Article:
Catalysis plays a key role in the chemical industry because most chemical processes require catalysts to speed up reactions, increase selectivity, and reduce energy requirements. Existing catalysts often rely on expensive, toxic, harmful or noble metals. Green catalysts should have some common properties such as high activity, selectivity and stability, ease of separation and reuse; They must be based on environmentally safe and widely available raw materials such as abundant metals, organic compounds and enzymes.
The discovery and development of new synthetic pathways and chemical processes is highly dependent on progress in catalysis. Environmental Protection The design and use of green catalysts and catalytic systems is an important task and essential for the sustainability of the chemical industry (Song et al., 2014. Green chemistry: a tool for the sustainable development of the chemical industry.)
To solve the catalyst problem biocatalysis (enzymatic catalysis) It has gained popularity especially in recent years and many studies have been done on this subject. Among the main features of this technology Using water as green reaction medium, better selectivity and no product contamination with trace metals.
For example, the company GlaxoSmithKline (GSK) has reported amide coupling of indazole derivatives. This conversion traditionally involves ester hydrolysis followed by acid activation and nucleophilic attack of the amine. As an alternative approach, however, researchers at GSK were able to achieve their desired product by using the enzyme lipase TL to directly link the amine with the ester to access a valuable API intermediate (Figure 2).
Figure 2. Enzyme-catalyzed amidation (Sharma et al., 2020. A glimpse into green chemistry practices in the pharmaceutical industry.)
Green and Renewable Raw Material
Currently, our energy supply and raw materials for the production of organic chemicals and materials are mainly based on non-renewable and dwindling fossil resources.
Biomass and CO2 comic renewable carbon sources. Its use in the chemical and energy industries is extremely important and different ways and processes have been developed. However, biomass and CO2Thermodynamic, kinetic and technical challenges have been encountered in converting fuels and chemicals. Most existing routes are technically feasible but economically prohibitive and only very small proportions of resources are used at present.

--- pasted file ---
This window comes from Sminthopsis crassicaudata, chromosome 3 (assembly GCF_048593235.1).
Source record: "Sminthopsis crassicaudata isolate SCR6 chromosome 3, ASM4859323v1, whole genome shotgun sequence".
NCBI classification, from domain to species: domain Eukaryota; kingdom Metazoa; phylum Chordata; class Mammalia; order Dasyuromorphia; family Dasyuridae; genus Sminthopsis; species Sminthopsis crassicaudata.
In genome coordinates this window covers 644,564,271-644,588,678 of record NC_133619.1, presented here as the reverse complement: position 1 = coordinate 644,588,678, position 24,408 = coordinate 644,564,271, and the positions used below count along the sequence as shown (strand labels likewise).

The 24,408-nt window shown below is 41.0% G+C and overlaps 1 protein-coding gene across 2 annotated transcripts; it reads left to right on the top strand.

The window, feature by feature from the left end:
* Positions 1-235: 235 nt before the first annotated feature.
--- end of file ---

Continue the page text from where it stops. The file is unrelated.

Biomass and CO2The development of efficient methods for converting fuel into useful chemicals and liquid fuels through energetically and economically viable industrial processes is of paramount importance, but is currently challenging.
In addition, greener, cheaper, safer raw materials such as oxygen, hydrogen peroxide and solar energy and sustainable energy sources Studies on its use in chemical processes are also ongoing (Sharma et al., 2020. A glimpse into green chemistry practices in the pharmaceutical industry).
to green chemistry In this transition, especially engineering applications and engineers have a great responsibility. Many existing drugs, fine chemicals, commodity chemicals and polymers are harmful. Products that do not harm human health and the environment should be designed and produced to replace hazardous products.
Clearly, the discovery of synthetic pathways, the design of sustainable products and solvents, and the research of new catalysts and chemical processes are closely related and should be integrated. In addition, economic benefits are the main driver for the development of green chemistry and technology (Sharma et al., 2020. A glimpse into green chemistry practices in the pharmaceutical industry).
If we love our planet, we should turn to green and nature and contribute as much as possible to the studies in this field. Who knows, the ideas that will save the world may have already begun to sprout in the minds of those reading this article.
with love and green thick.